The Lockwood Concern

The Lockwood Concern by John O'Hara

Book: The Lockwood Concern by John O'Hara Read Free Book Online
Authors: John O'Hara
Tags: Fiction, General
letter. As to the California weather, the heat was continually of such intensity that only the nearness of the Pacific Ocean made it bearable. "Occasionally Rita and I seize the opportunity to go for a swim." Agnes Lockwood would hint for more information about Rita, but it was not forthcoming. "She sounds Spanish," said Ernestine Lockwood. "There are a lot of people of Spanish descent in California." "I wouldn't want him to marry a Catholic," said Agnes. "Well, I'm only guessing. And he hasn't said anything that makes me think he wants to marry her." "She may want to marry him." "She'd be crazy if she didn't, but he'd let you know, Mother." The girl watched her mother's struggles with the lowland heat of the dog-days. Agnes could not sleep with the electric fans humming, but she could not breathe unless the air was circulated, and one Friday evening late in August she simply dropped her chin on her chest and her life was at its end. Ernestine Lockwood sent her brother a telegram: MOTHER DIED FUNERAL MONDAY LOVE ERNESTINE. A week later a telegram came from her brother: HAVE BEEN AWAY TELEGRAM RECEIVED TODAY PLEASE WRITE LOVE GEORGE. She wrote him at length, and in two weeks she had his reply.
    Sept.20, 1921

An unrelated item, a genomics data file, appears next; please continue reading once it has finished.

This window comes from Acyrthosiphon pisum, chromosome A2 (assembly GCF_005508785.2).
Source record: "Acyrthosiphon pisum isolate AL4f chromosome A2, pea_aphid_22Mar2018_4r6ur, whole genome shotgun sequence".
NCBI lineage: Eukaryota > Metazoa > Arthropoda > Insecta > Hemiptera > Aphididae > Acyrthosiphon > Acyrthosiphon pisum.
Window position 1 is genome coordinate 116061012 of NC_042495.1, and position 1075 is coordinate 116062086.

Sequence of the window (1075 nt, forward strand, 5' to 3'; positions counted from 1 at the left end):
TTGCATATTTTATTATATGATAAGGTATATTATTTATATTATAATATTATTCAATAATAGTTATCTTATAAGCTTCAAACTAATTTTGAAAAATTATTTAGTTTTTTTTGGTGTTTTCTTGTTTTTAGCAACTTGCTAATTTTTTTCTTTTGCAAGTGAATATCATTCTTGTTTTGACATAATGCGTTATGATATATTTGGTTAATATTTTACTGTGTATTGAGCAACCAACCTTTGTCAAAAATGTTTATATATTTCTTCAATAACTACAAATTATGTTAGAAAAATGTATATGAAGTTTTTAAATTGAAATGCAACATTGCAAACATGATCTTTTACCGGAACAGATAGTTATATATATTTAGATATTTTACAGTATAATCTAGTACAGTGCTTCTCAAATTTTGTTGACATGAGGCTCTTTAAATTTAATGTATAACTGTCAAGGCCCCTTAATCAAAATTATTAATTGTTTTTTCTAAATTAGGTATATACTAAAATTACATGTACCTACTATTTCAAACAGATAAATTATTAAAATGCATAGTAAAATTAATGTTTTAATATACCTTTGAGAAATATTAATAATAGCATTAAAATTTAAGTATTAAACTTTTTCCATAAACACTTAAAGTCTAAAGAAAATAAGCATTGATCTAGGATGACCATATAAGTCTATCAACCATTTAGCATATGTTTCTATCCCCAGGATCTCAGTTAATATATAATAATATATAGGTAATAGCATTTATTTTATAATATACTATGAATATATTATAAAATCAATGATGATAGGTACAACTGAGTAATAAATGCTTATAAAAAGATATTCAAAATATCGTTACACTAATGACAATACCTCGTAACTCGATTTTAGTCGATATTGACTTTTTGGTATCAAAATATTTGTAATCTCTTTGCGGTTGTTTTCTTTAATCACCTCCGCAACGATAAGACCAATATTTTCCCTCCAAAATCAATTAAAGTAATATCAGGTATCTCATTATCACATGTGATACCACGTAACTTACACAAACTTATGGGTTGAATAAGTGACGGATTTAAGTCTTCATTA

Dear Tina: You have been very sweet to write and I also appreciate your sending the newspaper clippings concerning Mother's death and funeral. It was expected but when it finally came I discovered that I was not prepared for it. It must have been a dreadful experience for you but we can console ourselves with the thought that she could not have suffered very much. Most of her suffering was in being an invalid, confined to her room and I sincerely believe that she preferred dying to another year of that. I have some other news for you of a more pleasant nature. The reason I did not get your telegram sooner was that I was taking a few days off to go on a honeymoon. Yes, I was married on the 18th of August to Rita Collier. I mentioned her several times in letters to Mother so it would not have been a complete surprise to her (or to you either, I guess). She is a fine girl, one year younger than I am, graduated from Mills College cum laude (unlike her husband). Taught school near here. Her father and mother are Mr. and Mrs. David B. Collier, who live in Los Angeles. Mr. Collier is a chemist with the San Ysidro Petroleum Corporation. Originally came from Cleveland, Ohio, and is a graduate of Western Reserve University (Phi Beta Kappa). Mrs. Collier is also from Cleveland. Her maiden name was Ethel Van Meter. She was also a Phi Beta at Western Reserve. So you see I married into an intellectual family. I told them why I was kicked out of Princeton but they had already written to a friend of theirs on the Princeton faculty when they saw that Rita and I were getting serious. So they knew, but were willing to let us be engaged until I could support a wife. That has now happened. I did not want Mother to worry but the work I am doing is not ranching. Mr. King is in the oil business. His ranch, which I gave as my address, is a hobby. The first two months I was here I drove a truck, carrying pipe, etc., then was promoted to stock clerk. I am on the payroll of the San Marcos Petroleum Company, Mr. King's company. I have been living in boarding-house in San Luis Obispo but we have rented small house. Address above. I received a cash bonus for introducing a new system of checking on supplies so that anyone can find out immediately how many drills, etc., are on hand and where "out" tools are located. Mr. King was the only person here who knew I had any other income until I told Rita and her parents. My next promotion will probably take me out in the field to really learn something about the oil business. Mr. Collier has recommended several books on the subject, which I bought, but they are hard going. Rita helps me with my "home work" but I confess that I often fall asleep in the middle of a sentence. Don't know when I will see you again

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